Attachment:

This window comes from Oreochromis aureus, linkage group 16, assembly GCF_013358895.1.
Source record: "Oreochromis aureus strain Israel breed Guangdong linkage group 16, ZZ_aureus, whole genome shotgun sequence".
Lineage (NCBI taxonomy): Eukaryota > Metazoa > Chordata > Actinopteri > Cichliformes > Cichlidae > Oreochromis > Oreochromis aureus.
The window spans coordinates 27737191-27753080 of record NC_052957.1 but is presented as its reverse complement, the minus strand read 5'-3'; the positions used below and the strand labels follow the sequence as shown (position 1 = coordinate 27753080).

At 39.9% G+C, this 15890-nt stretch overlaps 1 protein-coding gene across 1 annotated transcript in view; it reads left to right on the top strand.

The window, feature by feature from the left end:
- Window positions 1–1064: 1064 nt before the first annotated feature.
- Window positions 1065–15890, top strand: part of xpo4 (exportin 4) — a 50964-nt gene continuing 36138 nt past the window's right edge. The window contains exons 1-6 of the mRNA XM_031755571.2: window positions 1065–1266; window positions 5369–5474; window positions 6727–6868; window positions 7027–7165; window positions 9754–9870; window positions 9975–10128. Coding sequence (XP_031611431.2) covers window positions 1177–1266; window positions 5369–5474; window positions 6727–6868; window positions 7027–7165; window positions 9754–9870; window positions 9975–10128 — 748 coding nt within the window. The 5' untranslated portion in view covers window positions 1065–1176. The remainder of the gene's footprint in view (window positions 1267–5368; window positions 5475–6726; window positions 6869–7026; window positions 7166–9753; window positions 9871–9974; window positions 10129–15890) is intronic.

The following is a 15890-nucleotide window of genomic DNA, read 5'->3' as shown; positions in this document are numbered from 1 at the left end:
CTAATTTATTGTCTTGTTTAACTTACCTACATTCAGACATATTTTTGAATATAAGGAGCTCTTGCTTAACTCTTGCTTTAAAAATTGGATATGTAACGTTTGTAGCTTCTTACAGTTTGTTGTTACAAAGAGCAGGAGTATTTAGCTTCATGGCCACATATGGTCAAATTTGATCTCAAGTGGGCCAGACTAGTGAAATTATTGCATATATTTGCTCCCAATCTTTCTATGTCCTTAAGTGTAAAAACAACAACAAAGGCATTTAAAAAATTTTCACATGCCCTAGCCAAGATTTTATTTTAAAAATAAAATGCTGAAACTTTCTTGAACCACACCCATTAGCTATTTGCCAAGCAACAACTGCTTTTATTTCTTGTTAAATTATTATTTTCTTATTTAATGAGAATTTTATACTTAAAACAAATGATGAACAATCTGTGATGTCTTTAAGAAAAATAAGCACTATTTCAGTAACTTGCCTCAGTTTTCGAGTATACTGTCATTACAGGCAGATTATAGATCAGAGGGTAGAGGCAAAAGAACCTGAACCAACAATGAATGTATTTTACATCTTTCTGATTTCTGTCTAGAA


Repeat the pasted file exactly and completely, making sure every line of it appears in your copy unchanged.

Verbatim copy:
This window comes from Oreochromis aureus, linkage group 16, assembly GCF_013358895.1.
Source record: "Oreochromis aureus strain Israel breed Guangdong linkage group 16, ZZ_aureus, whole genome shotgun sequence".
Lineage (NCBI taxonomy): Eukaryota > Metazoa > Chordata > Actinopteri > Cichliformes > Cichlidae > Oreochromis > Oreochromis aureus.
The window spans coordinates 27737191-27753080 of record NC_052957.1 but is presented as its reverse complement, the minus strand read 5'-3'; the positions used below and the strand labels follow the sequence as shown (position 1 = coordinate 27753080).

At 39.9% G+C, this 15890-nt stretch overlaps 1 protein-coding gene across 1 annotated transcript in view; it reads left to right on the top strand.

The window, feature by feature from the left end:
- Window positions 1–1064: 1064 nt before the first annotated feature.
- Window positions 1065–15890, top strand: part of xpo4 (exportin 4) — a 50964-nt gene continuing 36138 nt past the window's right edge. The window contains exons 1-6 of the mRNA XM_031755571.2: window positions 1065–1266; window positions 5369–5474; window positions 6727–6868; window positions 7027–7165; window positions 9754–9870; window positions 9975–10128. Coding sequence (XP_031611431.2) covers window positions 1177–1266; window positions 5369–5474; window positions 6727–6868; window positions 7027–7165; window positions 9754–9870; window positions 9975–10128 — 748 coding nt within the window. The 5' untranslated portion in view covers window positions 1065–1176. The remainder of the gene's footprint in view (window positions 1267–5368; window positions 5475–6726; window positions 6869–7026; window positions 7166–9753; window positions 9871–9974; window positions 10129–15890) is intronic.

The following is a 15890-nucleotide window of genomic DNA, read 5'->3' as shown; positions in this document are numbered from 1 at the left end:
CTAATTTATTGTCTTGTTTAACTTACCTACATTCAGACATATTTTTGAATATAAGGAGCTCTTGCTTAACTCTTGCTTTAAAAATTGGATATGTAACGTTTGTAGCTTCTTACAGTTTGTTGTTACAAAGAGCAGGAGTATTTAGCTTCATGGCCACATATGGTCAAATTTGATCTCAAGTGGGCCAGACTAGTGAAATTATTGCATATATTTGCTCCCAATCTTTCTATGTCCTTAAGTGTAAAAACAACAACAAAGGCATTTAAAAAATTTTCACATGCCCTAGCCAAGATTTTATTTTAAAAATAAAATGCTGAAACTTTCTTGAACCACACCCATTAGCTATTTGCCAAGCAACAACTGCTTTTATTTCTTGTTAAATTATTATTTTCTTATTTAATGAGAATTTTATACTTAAAACAAATGATGAACAATCTGTGATGTCTTTAAGAAAAATAAGCACTATTTCAGTAACTTGCCTCAGTTTTCGAGTATACTGTCATTACAGGCAGATTATAGATCAGAGGGTAGAGGCAAAAGAACCTGAACCAACAATGAATGTATTTTACATCTTTCTGATTTCTGTCTAGAA